The visual artist Saara Ekström and the foley artist Heikki Kossi collaborate to create a unique and all-encompassing sensuous viewing experience of the relationship between picture and sound. R&A Media interviewed the pair, who have worked together on four films, to find out where it all began.
The importance of sound in film narrative is a central theme in this year’s Helsinki International Film Festival – Love & Anarchy (HIFF) as the Nordic Flair Award, granted by the festival and the industry event Finnish Film Affair, is given to the foley artist Heikki Kossi who makes sound effects for films.
Kossi is known for making foley- and sound work for hundreds of films including Juho Kuosmanen’s Cannes-acclaimed The Happiest Day in the Life of Olli Mäki (2016) and James Gray’s direction Ad Astra (2019). During the Love & Anarchy -festival, Kossi’s work can be heard in Mark Osborne’s animated film The Little Prince (Le Petit Prince, 2015), but also as a one of a kind entity in the film performance Sight and Sound: Ekström & Kossi, which showcases the visual artist Saara Ekström’s short films from throughout the years.
In Ekström and Kossi’s collaboration, the relationship between picture and sound rises to a new level of seeing and experiencing. The four films shown at the performance, Tailor (2016), Amplifier (2017), Body All Eyes (2018) and Biblion (2019), are each unique on one side, but at the same time very much alike in a magical way as they capture the viewers in an all-encompassing sense experience.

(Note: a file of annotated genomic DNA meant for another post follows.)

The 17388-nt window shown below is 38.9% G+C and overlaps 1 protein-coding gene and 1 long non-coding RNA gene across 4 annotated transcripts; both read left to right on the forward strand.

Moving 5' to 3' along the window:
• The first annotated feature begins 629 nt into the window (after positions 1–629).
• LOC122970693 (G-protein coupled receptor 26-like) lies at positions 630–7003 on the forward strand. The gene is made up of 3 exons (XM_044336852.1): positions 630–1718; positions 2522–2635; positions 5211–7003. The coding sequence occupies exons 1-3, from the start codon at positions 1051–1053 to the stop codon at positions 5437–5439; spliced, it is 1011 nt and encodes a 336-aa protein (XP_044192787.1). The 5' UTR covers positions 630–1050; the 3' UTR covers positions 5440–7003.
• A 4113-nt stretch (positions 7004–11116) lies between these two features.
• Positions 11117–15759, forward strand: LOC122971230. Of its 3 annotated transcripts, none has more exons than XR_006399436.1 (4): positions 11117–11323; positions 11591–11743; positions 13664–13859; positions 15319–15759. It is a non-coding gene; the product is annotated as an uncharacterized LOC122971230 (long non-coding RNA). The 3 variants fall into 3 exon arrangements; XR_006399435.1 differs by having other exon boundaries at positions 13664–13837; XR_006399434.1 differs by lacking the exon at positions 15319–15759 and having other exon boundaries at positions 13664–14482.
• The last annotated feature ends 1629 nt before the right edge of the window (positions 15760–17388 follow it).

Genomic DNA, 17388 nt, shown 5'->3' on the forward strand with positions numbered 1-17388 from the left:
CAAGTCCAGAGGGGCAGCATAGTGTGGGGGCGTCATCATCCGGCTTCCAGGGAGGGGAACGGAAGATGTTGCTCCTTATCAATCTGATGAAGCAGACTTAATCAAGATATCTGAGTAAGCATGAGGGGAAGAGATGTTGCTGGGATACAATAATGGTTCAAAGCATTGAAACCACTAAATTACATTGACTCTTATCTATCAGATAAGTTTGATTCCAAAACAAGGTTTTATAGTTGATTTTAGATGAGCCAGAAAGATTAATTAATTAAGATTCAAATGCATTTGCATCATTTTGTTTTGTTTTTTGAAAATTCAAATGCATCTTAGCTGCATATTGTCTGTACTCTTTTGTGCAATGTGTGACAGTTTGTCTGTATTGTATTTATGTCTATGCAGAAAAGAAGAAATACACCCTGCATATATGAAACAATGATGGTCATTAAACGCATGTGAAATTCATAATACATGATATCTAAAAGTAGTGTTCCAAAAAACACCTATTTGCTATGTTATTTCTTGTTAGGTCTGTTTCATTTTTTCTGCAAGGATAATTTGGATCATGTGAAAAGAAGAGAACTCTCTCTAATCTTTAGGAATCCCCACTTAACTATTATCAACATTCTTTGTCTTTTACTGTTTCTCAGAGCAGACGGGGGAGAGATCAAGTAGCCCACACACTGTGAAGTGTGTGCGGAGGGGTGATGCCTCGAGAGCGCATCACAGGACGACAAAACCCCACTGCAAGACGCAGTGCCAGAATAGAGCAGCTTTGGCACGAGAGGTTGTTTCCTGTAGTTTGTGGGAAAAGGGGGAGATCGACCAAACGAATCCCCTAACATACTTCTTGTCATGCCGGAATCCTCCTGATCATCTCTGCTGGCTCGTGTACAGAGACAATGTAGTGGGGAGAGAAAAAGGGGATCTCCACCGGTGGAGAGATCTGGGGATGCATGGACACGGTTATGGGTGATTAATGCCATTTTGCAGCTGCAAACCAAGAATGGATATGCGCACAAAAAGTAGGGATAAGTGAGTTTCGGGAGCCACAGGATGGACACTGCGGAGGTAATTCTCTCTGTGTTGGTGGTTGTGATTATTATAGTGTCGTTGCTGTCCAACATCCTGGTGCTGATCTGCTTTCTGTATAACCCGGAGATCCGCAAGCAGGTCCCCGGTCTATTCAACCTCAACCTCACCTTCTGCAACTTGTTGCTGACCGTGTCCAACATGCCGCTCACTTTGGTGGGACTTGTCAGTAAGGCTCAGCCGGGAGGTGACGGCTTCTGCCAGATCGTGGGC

RECORDING A SILENT WORK, OR WHERE IT ALL BEGAN
Ekström and Kossi’s collaboration can be said to have started out of a coincidence back in the day when the film Tailor was in its cutting stage. Ekström did not use to take advantage of sound in her work, and it was not supposed to be used in Tailor either.
– The editor Eero Tammi mentioned that we should absolutely get foley sounds to this. He also suggested that I should immediately ask the best foley artist Heikki Kossi to do it. This was the spark for our collaboration, Ekström says.
– I knew Saara by name, but we didn’t know each other. When I got my hands on Tailor, I was gobsmacked. It was a foley artist’s dream! I was able to scribble endlessly, Kossi laughs.
The film follows intensively, and even meditatively in detail a tailor making a suit starting from sketching the pattern and cutting the pieces of fabric to creating the first stitch. It is the details that attract Kossi.
– Every touch and thing has a significance in it – all the movements of the hand and the way in which the tailor treats the fabric. This was a unique opportunity to put on the shoes of this kind of a professional in order to make sound. This combines many great aspects – the tailor’s ability to concentrate, the handcrafts, the filming, and the cutting. The film grows as a masterpiece on every sector, Kossi says.